When you make a cake and blend the ingredients, the mixture is typically smooth and without lumps. Unfortunately, the same is not always true when blending families. So, once you’ve made the decision to live with another partner and his or her children – either full or part time – expect that there will be bumps in the road and that your lives will not always be smooth sailing.
Most parents are understandably worried about the transition from single parent and kids to two parental figures and possibly more kids.
The first concern is how well your child or children will get along with your partner of choice. The children will likely have been introduced to and spent time with your new partner prior to the decision to merge families. This gives your children time to get to know the new adult living with them. Some children, depending on their age, relationship to both biological parents and individual temperament, will accept your new partner, for better or worse. Some won’t.
You can help your children transition by being sensitive to the possibility that they will experience some jealousy and resentment, especially at first, related to the extra time you are spending with your new partner (and his or her children). Show your concern by continuing to spend some alone time with each child, without your partner present.
It is very common for older children to resent their parent’s partner trying to “parent” them, too. Many partners, in the process of blending their families, run into difficulty with one another when it comes to disciplining each other’s children. Most parents feel that it is not their partner’s role to set rules for their stepchildren and may jump in to protect, therefore creating conflict with the new partner. Establish clear guidelines with your partner as to the role that each of you will play in each other’s children’s lives.
Another issue that many couples encounter is when the new partner, as an observer, stands in judgment of the other parent’s style of parenting. One’s perception of a parent/ child relationship can be quite different from an observer position, but if the new couple is intent on making this blend work, it’s important that they neither interfere nor offer advice unless it is asked for.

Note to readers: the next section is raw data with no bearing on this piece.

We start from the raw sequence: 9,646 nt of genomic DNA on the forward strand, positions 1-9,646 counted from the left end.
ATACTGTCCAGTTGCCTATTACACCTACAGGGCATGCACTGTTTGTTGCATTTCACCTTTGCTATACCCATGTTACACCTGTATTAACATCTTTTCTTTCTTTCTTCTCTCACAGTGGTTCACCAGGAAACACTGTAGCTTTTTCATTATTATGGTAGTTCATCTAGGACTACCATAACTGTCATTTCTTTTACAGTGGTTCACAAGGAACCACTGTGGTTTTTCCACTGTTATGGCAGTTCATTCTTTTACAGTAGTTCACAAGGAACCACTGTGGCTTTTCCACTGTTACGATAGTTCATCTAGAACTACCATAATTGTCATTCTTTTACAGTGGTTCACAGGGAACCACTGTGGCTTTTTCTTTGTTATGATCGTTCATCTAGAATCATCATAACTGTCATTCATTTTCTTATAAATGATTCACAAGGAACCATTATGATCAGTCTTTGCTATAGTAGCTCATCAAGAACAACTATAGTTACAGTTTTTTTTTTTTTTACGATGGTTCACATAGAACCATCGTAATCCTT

Besides introducing and fostering a healthy relationship between your children and your new partner, you may be doing the same between each other’s children. Depending on several factors, including their ages, relationship with their parent, gender, amount of time that the children are all living under one roof, this transition may be challenging.
For example, if the children are of similar ages or the same gender, they may look forward to spending time together. On the other hand, the children may resent sharing their space with other children, especially if the chemistry is not good, if their parent is spending more time with their new partner’s children or if a “new” child’s behavioural or emotional difficulties are adversely affecting the dynamics within the family.
Be aware of all these factors and monitor the situation closely. Acknowledge how your children may be feeling and don’t force any relationship. Slow and steady usually wins the race when blending so that the mixture is as smooth as possible.
Very young children are most likely to accept new partners. They will thrive, so long as they are surrounded by love and attention. They are also least likely to feel as much jealousy or resentment toward their parent’s new partner since they have not spent a significant number of years alone with that parent. In years to come they will also likely not even remember life before that new partner was a part of their life.
School-aged children are more likely to need more time transitioning towards acceptance of a parent’s new partner and his or her children. They are more able to reflect on what the changes will mean to them and are more likely to take exception towards being told how to behave by a non biological parent.
Teens are most likely to judge their parent’s new partner. They may or may not express their feelings out loud and may need a bit of coaxing to share where they are at if you notice changes in their mood or behaviour. They will likely not accept being told what to do by their parent’s new partner and may even act negatively towards him or her – especially at first. Try to read between the lines and reflect back to your teen what he or she may be feeling as a way of encouraging him or her to open up.
Sara Dimerman is a psychologist, author and parenting expert in the Greater Toronto Area. Read more at helpmesara.com.
Originally published in ParentsCanada magazine, August/September 2016.